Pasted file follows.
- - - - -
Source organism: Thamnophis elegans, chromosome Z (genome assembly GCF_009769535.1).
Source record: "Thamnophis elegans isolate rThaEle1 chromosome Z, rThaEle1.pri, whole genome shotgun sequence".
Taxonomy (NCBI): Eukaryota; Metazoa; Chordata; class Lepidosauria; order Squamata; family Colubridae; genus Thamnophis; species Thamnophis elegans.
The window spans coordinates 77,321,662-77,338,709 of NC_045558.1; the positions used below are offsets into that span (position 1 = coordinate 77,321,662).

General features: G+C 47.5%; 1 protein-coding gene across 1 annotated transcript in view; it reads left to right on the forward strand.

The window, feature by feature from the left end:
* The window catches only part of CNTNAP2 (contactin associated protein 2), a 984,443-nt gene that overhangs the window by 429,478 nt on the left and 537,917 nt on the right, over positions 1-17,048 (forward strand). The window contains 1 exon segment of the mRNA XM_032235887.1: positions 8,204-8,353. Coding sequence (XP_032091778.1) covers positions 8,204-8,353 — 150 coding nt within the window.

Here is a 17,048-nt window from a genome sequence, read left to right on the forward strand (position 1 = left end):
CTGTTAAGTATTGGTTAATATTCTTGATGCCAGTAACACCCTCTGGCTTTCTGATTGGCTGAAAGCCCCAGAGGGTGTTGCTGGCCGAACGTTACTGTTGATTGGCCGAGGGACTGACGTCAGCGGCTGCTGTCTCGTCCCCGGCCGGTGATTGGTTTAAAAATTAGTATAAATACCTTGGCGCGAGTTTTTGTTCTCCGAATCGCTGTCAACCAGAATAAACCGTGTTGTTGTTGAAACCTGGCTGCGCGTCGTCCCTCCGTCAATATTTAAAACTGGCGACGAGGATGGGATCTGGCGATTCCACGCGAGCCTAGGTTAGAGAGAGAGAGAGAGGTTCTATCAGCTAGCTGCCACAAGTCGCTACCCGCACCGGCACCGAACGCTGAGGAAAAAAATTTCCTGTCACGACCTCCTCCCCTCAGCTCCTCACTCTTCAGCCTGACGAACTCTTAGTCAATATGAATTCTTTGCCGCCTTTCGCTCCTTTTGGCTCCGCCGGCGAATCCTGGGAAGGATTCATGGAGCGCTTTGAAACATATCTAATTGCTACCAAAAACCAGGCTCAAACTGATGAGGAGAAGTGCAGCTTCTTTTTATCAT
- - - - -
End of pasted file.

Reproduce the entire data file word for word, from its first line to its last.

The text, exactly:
Source organism: Thamnophis elegans, chromosome Z (genome assembly GCF_009769535.1).
Source record: "Thamnophis elegans isolate rThaEle1 chromosome Z, rThaEle1.pri, whole genome shotgun sequence".
Taxonomy (NCBI): Eukaryota; Metazoa; Chordata; class Lepidosauria; order Squamata; family Colubridae; genus Thamnophis; species Thamnophis elegans.
The window spans coordinates 77,321,662-77,338,709 of NC_045558.1; the positions used below are offsets into that span (position 1 = coordinate 77,321,662).

General features: G+C 47.5%; 1 protein-coding gene across 1 annotated transcript in view; it reads left to right on the forward strand.

The window, feature by feature from the left end:
* The window catches only part of CNTNAP2 (contactin associated protein 2), a 984,443-nt gene that overhangs the window by 429,478 nt on the left and 537,917 nt on the right, over positions 1-17,048 (forward strand). The window contains 1 exon segment of the mRNA XM_032235887.1: positions 8,204-8,353. Coding sequence (XP_032091778.1) covers positions 8,204-8,353 — 150 coding nt within the window.

Here is a 17,048-nt window from a genome sequence, read left to right on the forward strand (position 1 = left end):
CTGTTAAGTATTGGTTAATATTCTTGATGCCAGTAACACCCTCTGGCTTTCTGATTGGCTGAAAGCCCCAGAGGGTGTTGCTGGCCGAACGTTACTGTTGATTGGCCGAGGGACTGACGTCAGCGGCTGCTGTCTCGTCCCCGGCCGGTGATTGGTTTAAAAATTAGTATAAATACCTTGGCGCGAGTTTTTGTTCTCCGAATCGCTGTCAACCAGAATAAACCGTGTTGTTGTTGAAACCTGGCTGCGCGTCGTCCCTCCGTCAATATTTAAAACTGGCGACGAGGATGGGATCTGGCGATTCCACGCGAGCCTAGGTTAGAGAGAGAGAGAGAGGTTCTATCAGCTAGCTGCCACAAGTCGCTACCCGCACCGGCACCGAACGCTGAGGAAAAAAATTTCCTGTCACGACCTCCTCCCCTCAGCTCCTCACTCTTCAGCCTGACGAACTCTTAGTCAATATGAATTCTTTGCCGCCTTTCGCTCCTTTTGGCTCCGCCGGCGAATCCTGGGAAGGATTCATGGAGCGCTTTGAAACATATCTAATTGCTACCAAAAACCAGGCTCAAACTGATGAGGAGAAGTGCAGCTTCTTTTTATCAT